It is difficult for academics to construct tests that take into account all the intricacies of real trading. When studying moving averages, for example, how would the requirement for protective stops around support and resistance be integrated? What kind of exit strategy should be used?

The trader must account for risk, as well as return, when considering the usefulness of an indicator. The academic concept of risk is considerably different from that which the practical investor must consider. Therefore, as we will see in Chapter 22, “System Design and Testing,” when we look at testing methods, the measurements of risk provided in academic studies are not the same measures that a practitioner would use.

Finally, we will note that any method tested by academia has likely already been discarded by the technical analysis world as outdated. By its nature, academia will always be behind the advances made in the more practical world. Nevertheless, academic studies are useful in determining the direction in which to look for means of profiting from technical analysis. For example, if a particular indicator shows no advantage over the random hypothesis, it should be treated with considerably more skepticism than one that does show some statistically relevant results.

Most academic studies of price indicators, so far, have focused exclusively on moving averages. Interestingly, there have been few studies of standard technical indicators. The two most recent studies of indicators are Bauer and Dahlquist (1999a, 1999b) and Thomas (2003). The Bauer and Dahlquist study covered 60 technical signals, including popular oscillators, for 878 stocks over the period from 1985 through 1996, a period of generally rising stock prices. The Thomas study included price and volume oscillators for 1,750 stocks over the five-year period from 1995 through July 2001, a time during which the stock market had a significant advance and decline.

**3. Specific Indexes and Oscillators**

Remember that because momentum indexes and oscillators are based on price data, they do not add new information to the analysis. They are simply manipulations of the same data. This means that they are less informative than other indicators, such as volume, that provide new and different information. The analyst, therefore, must be careful when using price indicators because confirmation may be more redundant than informative. This is not to say that a different manipulation of the data cannot be helpful, only that the base data itself is the same. For example, watching several price oscillators calculated over the same period is silly because by their nature, they will be providing roughly the same results. Watching several price oscillators over different periods or including volume or some other different information would be more productive.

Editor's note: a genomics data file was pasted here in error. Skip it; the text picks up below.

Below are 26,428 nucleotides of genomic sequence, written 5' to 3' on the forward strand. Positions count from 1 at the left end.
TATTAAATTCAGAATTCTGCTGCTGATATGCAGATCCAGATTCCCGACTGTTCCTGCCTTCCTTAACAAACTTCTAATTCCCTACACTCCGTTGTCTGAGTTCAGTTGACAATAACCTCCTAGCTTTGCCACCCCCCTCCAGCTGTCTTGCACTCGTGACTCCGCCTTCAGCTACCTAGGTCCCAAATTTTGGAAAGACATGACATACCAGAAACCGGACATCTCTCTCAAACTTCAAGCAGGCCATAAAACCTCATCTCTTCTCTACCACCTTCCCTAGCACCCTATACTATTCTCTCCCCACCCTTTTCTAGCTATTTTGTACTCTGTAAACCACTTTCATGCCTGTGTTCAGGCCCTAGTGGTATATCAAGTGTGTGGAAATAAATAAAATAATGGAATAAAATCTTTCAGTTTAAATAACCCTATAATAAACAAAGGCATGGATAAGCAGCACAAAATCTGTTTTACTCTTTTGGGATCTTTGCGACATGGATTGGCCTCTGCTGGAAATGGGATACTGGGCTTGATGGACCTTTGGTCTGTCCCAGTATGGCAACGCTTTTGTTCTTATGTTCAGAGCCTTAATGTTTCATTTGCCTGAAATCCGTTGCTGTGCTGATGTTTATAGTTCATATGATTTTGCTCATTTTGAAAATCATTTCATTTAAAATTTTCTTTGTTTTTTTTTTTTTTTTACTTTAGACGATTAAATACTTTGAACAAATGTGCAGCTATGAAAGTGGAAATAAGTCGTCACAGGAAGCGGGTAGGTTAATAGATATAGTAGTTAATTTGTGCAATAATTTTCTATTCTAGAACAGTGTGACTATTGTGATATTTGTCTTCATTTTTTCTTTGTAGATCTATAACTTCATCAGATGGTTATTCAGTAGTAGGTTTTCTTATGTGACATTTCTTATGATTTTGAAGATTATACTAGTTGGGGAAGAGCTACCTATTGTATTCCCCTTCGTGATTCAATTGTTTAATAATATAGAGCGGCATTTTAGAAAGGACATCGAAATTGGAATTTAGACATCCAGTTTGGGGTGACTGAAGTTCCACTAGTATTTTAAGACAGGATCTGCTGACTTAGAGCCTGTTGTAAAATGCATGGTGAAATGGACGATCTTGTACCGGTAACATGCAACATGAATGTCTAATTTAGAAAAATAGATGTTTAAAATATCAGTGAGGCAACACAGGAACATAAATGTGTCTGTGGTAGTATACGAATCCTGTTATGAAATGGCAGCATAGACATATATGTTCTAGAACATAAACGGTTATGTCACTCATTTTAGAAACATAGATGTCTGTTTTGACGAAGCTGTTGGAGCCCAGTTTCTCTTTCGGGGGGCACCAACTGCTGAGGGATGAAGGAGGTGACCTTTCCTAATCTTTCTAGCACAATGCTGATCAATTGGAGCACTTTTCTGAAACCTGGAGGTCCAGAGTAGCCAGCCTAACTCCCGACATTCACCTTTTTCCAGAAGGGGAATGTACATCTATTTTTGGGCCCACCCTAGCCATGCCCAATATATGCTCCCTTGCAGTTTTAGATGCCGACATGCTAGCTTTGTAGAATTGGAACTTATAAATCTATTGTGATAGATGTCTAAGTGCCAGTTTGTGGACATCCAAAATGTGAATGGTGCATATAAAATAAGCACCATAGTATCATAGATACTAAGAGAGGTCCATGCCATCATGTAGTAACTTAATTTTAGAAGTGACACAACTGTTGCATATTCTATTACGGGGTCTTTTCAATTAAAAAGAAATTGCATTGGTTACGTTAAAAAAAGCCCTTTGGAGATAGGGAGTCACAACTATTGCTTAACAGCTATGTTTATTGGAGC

We describe the most common price momentum oscillators next. There are many ways of calculating momentum, but because all of them arrive at essentially the same result, we describe only the most common and most popular.

**4. Moving Average Convergence-Divergence (MACD)**

Gerald Appel, publisher of Systems and Forecasts, developed the Moving Average Convergence/Divergence (MACD) oscillator. A variation of the moving average crossover, the MACD is calculated using the difference between two exponential moving averages. Traditionally, a 26-period EMA is subtracted from a 12-period EMA, but these times are adjustable for shorter and longer period analysis. This calculation results in a value that oscillates above and below zero. A positive MACD indicates that the average price during the past 12 periods exceeds the average price over the past 26 periods.

The MACD line is plotted at the bottom of a price chart along with another line—the signal line. The signal line is an exponential moving average of the MACD; a nine-period EMA is the most common. A histogram of the difference between the MACD and the signal line often appears at the bottom of the chart. You can see this type of plot in Figure 18.14. The chart displays the MACD (thin black line), the signal line (thick gray line), and the histogram of the difference between the MACD and its signal line for Apple Computer over the same period as the other charts in this chapter.

The MACD is useful in a trending market because it is unbounded. Crude signals occur when the MACD crosses the zero line, but these are just the same signals as would be generated from a moving average crossover. Other information can be gleaned from the MACD, however. For example, when the MACD is above zero, suggesting an upward trend, buy signals occur when the MACD crosses from below to above the signal line. Downward crossings are not at all reliable while the trend is upward. Through experimentation to determine overbought and oversold levels, analysts can use these levels as places to generate signals for price reversion to the central trend. These extremes showed good performance results in the Thomas study of oscillators.

Additionally, some analysts compare the peaks and valleys in the MACD with the price line in a divergence analysis. Bauer and Dahlquist suggest that divergences can be useful, especially in a downward trending market. The peaks and valleys in the histogram provide two useful sets of information. They can be used for divergence analysis, and because they are sensitive to price directional change over short periods, they can also be used to signal shorter price trend changes within the longer trend.